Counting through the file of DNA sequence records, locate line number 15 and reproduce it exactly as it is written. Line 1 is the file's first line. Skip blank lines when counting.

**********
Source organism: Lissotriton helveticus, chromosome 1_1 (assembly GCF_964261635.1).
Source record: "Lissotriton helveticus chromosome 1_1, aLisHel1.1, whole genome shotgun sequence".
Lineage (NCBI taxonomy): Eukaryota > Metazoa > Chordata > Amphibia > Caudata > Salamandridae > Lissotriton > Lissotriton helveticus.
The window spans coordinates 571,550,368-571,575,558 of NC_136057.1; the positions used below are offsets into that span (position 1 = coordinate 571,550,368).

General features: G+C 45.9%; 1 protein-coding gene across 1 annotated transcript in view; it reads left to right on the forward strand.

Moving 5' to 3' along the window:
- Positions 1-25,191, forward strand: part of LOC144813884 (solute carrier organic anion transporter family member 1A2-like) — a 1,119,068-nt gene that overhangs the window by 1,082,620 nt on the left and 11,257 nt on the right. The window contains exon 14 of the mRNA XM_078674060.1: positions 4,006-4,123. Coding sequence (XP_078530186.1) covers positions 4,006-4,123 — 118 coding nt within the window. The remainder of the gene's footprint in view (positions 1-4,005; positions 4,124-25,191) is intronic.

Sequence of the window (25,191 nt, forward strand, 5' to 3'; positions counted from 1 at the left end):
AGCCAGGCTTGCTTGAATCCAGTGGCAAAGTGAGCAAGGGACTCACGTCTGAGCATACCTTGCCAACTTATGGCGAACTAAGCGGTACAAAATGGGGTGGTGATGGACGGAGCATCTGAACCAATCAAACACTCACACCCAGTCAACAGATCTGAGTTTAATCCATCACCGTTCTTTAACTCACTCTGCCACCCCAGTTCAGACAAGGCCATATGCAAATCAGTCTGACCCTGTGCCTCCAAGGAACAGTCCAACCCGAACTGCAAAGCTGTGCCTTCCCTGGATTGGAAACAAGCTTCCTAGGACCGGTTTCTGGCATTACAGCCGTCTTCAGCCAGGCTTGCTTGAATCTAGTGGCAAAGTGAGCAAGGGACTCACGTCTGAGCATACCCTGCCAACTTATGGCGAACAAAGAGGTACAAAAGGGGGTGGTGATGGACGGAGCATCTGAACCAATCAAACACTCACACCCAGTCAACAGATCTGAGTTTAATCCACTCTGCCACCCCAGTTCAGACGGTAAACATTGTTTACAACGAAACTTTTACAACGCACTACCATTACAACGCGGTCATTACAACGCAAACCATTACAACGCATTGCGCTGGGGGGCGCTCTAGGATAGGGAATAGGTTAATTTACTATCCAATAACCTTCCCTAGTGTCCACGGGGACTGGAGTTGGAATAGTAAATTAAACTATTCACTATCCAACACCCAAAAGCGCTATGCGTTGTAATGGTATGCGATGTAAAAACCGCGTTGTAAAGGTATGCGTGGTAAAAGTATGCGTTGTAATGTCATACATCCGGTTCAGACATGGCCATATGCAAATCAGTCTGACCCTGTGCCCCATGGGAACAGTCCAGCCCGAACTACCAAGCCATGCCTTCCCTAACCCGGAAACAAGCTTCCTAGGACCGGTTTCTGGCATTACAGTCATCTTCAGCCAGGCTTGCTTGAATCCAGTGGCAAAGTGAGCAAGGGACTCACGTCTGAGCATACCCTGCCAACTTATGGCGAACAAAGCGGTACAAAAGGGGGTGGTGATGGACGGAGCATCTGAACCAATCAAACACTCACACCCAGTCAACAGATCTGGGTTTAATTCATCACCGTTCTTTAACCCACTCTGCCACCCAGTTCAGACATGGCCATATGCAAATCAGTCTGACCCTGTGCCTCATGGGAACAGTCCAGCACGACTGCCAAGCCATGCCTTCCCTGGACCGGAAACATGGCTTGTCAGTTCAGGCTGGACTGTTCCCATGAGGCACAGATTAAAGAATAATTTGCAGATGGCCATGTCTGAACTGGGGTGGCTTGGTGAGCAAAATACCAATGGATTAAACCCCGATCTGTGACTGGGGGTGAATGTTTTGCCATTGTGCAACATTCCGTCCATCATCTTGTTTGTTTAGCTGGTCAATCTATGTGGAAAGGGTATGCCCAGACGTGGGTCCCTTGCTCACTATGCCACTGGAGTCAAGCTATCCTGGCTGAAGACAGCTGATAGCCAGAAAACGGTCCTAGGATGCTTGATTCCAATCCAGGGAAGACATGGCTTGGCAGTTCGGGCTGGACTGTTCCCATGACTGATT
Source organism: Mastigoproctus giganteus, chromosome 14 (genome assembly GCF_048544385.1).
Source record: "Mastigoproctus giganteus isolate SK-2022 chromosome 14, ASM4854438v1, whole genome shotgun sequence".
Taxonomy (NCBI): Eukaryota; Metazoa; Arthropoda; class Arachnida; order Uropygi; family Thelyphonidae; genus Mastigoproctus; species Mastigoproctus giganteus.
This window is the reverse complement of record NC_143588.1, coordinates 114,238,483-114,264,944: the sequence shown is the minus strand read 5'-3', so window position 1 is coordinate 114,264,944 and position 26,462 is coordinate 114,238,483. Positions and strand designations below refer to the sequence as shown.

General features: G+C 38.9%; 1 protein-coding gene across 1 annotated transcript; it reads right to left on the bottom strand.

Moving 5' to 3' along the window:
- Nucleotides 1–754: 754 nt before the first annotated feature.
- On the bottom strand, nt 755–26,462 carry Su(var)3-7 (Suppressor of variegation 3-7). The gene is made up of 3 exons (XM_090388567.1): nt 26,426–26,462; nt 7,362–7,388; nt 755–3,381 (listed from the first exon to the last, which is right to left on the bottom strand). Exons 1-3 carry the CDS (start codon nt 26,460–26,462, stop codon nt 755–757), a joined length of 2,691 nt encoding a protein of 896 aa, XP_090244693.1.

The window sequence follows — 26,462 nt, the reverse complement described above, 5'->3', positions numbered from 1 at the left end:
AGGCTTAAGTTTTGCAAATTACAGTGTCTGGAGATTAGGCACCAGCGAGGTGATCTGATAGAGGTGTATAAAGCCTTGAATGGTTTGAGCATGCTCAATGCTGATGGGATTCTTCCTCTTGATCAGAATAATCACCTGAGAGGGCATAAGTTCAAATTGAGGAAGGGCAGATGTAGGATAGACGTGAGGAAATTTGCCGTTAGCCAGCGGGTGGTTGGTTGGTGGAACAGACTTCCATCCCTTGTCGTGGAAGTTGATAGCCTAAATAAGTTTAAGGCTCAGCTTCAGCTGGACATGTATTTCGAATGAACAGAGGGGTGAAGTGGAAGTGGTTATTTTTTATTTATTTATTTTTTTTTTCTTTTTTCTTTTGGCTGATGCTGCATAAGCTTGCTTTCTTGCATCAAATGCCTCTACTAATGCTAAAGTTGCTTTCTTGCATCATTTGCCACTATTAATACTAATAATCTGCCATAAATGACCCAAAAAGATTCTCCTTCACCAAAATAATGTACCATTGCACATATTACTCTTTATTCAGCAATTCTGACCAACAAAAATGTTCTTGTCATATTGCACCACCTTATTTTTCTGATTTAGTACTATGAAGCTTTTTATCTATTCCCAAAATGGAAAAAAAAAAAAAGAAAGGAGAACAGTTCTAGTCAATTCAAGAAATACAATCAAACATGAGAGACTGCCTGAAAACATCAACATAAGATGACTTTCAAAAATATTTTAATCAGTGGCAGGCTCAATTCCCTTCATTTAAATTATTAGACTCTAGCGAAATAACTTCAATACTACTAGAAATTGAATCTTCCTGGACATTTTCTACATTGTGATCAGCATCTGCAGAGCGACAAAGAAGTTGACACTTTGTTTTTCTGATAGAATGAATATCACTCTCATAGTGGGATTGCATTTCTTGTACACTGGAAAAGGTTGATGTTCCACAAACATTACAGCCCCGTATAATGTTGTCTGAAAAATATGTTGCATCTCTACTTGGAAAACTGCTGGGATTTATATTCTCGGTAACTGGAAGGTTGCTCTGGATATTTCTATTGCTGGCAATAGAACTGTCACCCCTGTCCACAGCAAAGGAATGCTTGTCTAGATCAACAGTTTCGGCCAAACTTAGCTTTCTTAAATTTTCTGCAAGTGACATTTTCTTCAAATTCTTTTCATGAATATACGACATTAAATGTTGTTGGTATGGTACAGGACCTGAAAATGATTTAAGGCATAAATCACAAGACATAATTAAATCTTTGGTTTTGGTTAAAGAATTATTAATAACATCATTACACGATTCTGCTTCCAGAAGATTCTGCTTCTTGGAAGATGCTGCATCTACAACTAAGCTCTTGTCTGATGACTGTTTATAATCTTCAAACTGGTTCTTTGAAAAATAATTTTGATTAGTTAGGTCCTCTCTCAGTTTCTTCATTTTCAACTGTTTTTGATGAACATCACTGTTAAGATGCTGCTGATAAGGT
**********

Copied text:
Moving 5' to 3' along the window: